Throughout Pennsylvania, this year’s high school graduates will remember March 13 – Friday the 13th, as it happened – as their last day of attending actual classes prior to the COVID-19 shutdown.

“We weren’t sure if we were going to be back or not, so I was telling my school friends, ‘I’ll see you at our 10-year reunion,’” Peters Township senior Juliette Langley recalled. “I didn’t think that would actually be true.”

Granted, the school district has scheduled a virtual commencement for June 5, the graduation date that will be listed on students’ final transcripts. And a live event is scheduled for 10 a.m. Aug. 1 at the high school stadium, albeit with the qualifier “tentatively.”

The same applies for the junior-senior prom, which has been rescheduled for July 30 at Heinz Field.

But whatever the case, members of the class of 2020 are facing unprecedented circumstances that should make for fascinating conversation a decade from now.

“I’m the type of person who’s always busy, and doing a million things and meeting with people. So it was such a change for me,” Kaylee Petro, another Peters Township senior, said about spending most of her time at home.

“But now, it’s definitely teaching me how to enjoy my own time, and how to slow down and relax.”

Meanwhile, that hasn’t exactly been the case for the people who are responsible for the students’ education.

“I’ve never worked harder in my life, transitioning to a completely different method of delivery and instruction,” said Lori Pavlik, Peters Township High School principal. “But I try to look at the silver lining in everything. The teachers have come together so well and collaborated better than they ever had. They’ve been very responsive to what students are saying they need, and they’ve adjusted as we’ve gone along.”

The educators also have made special efforts to recognize students, such as surprising athletes on the Indians’ spring sports teams by placing congratulatory signs on the lawns of their homes.

While they were at it, Pavlik’s thought was, “Why not do it for the whole senior class?”

And so on April 30, six administrators in separate vans, with half a dozen goodhearted bus drivers at the wheels, made their way through the township to provide displays of well wishes for 335 students.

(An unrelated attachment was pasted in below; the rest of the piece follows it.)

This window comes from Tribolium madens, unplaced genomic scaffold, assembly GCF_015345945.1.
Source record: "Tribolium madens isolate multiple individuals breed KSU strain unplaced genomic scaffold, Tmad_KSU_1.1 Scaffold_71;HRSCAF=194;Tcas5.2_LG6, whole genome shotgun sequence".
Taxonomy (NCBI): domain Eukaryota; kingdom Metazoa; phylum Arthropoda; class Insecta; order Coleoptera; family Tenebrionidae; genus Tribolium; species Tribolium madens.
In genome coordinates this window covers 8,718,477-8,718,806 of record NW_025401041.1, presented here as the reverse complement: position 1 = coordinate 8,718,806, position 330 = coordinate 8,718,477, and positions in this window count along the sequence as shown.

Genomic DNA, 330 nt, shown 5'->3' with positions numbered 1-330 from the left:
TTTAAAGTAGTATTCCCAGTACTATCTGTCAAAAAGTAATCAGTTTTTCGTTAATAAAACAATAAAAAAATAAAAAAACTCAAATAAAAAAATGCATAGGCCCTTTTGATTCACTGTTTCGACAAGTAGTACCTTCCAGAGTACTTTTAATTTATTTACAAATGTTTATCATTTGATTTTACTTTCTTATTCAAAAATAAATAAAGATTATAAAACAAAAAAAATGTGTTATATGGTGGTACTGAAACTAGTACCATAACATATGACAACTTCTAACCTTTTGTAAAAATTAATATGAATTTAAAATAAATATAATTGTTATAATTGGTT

“It was great to see smiles and parents excited,” Pavlik said. “After being cooped up for a couple of weeks, I think it was a nice surprise for them.”

Of course, today’s teens have any number of avenues to stay connected with one another, from the technologically advanced to good, old-fashioned phone calls, if they’re so inclined.

“I have a really close-knit group of friends, and we text all the time and can keep in touch that way and with FaceTime, but I also have my school friends,” Juliette said.

“So that’s the tough part for me, not getting to see all the people I’ve been with for so long.

“But I also think that as seniors, we can look ahead to our future,” she added. “A lot of us already have been accepted into college, or are going to trade schools or into the military, and that’s something we can look forward to and be excited about, rather than feeling sad about our current situation.”

Her principal has noticed a similar attitude among Juliette’s classmates.

“They’ve been very positive and upbeat about the things we’re doing,” Pavlik said.

“We have more things planned for them that are also surprises, and once we announced our alternative dates for prom and graduation, I think it gave them a sense of calmness that, OK, we may have an opportunity to do this again.”

Multimedia Reporter

Staff writer Harry Funk, a professional journalist for three-plus decades, has been on the staff of The Almanac since 2015. He has a bachelor’s degree in journalism and master of business administration, both from Indiana University of Pennsylvania.

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